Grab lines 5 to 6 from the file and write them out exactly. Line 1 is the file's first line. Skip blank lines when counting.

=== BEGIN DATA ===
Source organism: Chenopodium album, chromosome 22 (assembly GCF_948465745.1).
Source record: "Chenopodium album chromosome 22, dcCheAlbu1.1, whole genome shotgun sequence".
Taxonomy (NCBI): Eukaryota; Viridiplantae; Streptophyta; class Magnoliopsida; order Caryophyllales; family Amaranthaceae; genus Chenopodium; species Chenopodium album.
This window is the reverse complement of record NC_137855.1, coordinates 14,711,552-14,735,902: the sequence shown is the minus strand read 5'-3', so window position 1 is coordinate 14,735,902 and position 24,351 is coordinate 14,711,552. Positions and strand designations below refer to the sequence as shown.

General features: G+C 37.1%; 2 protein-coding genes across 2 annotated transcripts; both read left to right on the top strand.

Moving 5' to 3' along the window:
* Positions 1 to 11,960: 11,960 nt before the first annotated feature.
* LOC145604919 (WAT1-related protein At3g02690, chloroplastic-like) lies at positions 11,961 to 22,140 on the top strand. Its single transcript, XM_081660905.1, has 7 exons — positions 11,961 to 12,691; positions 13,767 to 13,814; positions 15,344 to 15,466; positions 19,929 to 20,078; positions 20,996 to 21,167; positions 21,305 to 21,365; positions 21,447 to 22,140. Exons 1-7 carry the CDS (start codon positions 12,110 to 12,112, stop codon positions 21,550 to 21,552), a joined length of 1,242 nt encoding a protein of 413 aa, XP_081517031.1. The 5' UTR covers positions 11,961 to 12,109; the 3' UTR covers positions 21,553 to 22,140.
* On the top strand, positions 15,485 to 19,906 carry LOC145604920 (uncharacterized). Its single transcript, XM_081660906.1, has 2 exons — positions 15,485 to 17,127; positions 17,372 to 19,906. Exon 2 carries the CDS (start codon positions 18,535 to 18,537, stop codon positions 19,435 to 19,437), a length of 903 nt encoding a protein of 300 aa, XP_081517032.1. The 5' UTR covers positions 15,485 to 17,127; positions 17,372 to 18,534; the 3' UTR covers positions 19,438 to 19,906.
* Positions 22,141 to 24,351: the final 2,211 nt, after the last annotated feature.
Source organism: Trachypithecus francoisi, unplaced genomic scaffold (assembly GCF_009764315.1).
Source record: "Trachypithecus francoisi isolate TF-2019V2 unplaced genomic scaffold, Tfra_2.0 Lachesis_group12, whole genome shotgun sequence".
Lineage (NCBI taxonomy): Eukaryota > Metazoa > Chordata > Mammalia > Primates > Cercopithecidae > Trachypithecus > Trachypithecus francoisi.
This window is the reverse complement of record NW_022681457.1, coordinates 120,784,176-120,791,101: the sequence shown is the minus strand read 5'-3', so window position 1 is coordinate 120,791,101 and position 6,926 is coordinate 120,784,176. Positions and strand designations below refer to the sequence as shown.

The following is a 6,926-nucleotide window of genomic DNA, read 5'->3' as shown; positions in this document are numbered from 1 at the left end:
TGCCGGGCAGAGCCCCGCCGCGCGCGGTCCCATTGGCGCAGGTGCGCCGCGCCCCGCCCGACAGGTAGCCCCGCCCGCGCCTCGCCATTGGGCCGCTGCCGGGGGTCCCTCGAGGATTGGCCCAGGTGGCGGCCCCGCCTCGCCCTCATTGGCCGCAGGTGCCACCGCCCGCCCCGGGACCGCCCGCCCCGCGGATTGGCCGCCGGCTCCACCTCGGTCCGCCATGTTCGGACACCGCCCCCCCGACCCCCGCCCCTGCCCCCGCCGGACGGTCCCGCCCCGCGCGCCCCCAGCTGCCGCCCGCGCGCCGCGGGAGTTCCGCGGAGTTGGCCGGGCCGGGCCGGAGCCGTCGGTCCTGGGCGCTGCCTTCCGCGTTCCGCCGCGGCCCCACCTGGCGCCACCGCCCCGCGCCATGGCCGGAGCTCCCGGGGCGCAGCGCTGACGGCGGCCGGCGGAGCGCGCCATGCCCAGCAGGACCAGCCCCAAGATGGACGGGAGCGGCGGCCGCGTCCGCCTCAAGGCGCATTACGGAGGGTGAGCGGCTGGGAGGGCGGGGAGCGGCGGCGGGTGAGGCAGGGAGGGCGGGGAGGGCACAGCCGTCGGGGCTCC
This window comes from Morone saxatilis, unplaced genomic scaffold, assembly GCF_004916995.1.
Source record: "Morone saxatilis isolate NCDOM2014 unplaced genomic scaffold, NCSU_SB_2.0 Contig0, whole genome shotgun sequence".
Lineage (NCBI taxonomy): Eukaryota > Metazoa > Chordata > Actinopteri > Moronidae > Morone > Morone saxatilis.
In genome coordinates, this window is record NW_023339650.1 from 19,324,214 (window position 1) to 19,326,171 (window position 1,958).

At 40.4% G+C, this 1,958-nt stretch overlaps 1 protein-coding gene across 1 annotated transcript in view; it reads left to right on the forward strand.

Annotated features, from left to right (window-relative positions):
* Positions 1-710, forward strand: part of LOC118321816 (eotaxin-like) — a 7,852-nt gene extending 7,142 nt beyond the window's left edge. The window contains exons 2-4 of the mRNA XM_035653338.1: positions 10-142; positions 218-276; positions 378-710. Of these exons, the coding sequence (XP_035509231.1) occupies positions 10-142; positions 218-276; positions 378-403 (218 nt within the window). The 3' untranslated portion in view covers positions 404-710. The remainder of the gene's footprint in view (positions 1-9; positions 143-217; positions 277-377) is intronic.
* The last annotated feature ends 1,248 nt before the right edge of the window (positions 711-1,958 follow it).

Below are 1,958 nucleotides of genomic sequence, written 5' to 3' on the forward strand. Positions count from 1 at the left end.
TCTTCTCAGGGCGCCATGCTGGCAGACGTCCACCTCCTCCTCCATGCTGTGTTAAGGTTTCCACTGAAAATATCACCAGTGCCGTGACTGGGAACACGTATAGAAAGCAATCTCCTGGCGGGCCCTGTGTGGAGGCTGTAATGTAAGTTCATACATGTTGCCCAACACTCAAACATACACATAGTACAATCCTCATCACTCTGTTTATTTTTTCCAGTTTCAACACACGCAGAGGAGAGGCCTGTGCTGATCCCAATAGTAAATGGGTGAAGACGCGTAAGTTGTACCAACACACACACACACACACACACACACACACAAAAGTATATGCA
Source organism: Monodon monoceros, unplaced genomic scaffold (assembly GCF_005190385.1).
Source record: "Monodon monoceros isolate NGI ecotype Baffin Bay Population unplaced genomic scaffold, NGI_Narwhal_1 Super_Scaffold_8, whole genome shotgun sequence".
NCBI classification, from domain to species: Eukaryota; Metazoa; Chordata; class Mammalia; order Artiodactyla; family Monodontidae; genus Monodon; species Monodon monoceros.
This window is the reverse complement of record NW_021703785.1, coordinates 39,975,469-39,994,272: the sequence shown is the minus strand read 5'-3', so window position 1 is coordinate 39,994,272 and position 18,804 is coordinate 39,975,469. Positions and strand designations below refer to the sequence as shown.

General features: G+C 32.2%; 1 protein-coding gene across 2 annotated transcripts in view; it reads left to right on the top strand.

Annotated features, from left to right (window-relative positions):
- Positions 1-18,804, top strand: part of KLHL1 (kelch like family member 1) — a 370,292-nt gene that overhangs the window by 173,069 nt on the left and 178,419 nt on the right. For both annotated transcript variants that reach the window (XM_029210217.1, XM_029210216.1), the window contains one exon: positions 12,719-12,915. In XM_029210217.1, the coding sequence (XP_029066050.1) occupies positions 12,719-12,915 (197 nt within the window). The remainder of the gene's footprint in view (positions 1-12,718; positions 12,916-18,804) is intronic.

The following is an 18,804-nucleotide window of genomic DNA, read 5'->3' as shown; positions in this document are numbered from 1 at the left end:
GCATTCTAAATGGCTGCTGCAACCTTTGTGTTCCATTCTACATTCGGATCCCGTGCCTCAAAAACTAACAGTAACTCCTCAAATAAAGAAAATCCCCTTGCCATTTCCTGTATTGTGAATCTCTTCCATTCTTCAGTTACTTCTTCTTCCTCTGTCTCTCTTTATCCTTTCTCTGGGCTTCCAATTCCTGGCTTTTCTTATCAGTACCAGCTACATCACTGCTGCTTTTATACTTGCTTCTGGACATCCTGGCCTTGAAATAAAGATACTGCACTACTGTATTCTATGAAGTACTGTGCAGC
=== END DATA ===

General features: G+C 37.1%; 2 protein-coding genes across 2 annotated transcripts; both read left to right on the top strand.

Moving 5' to 3' along the window: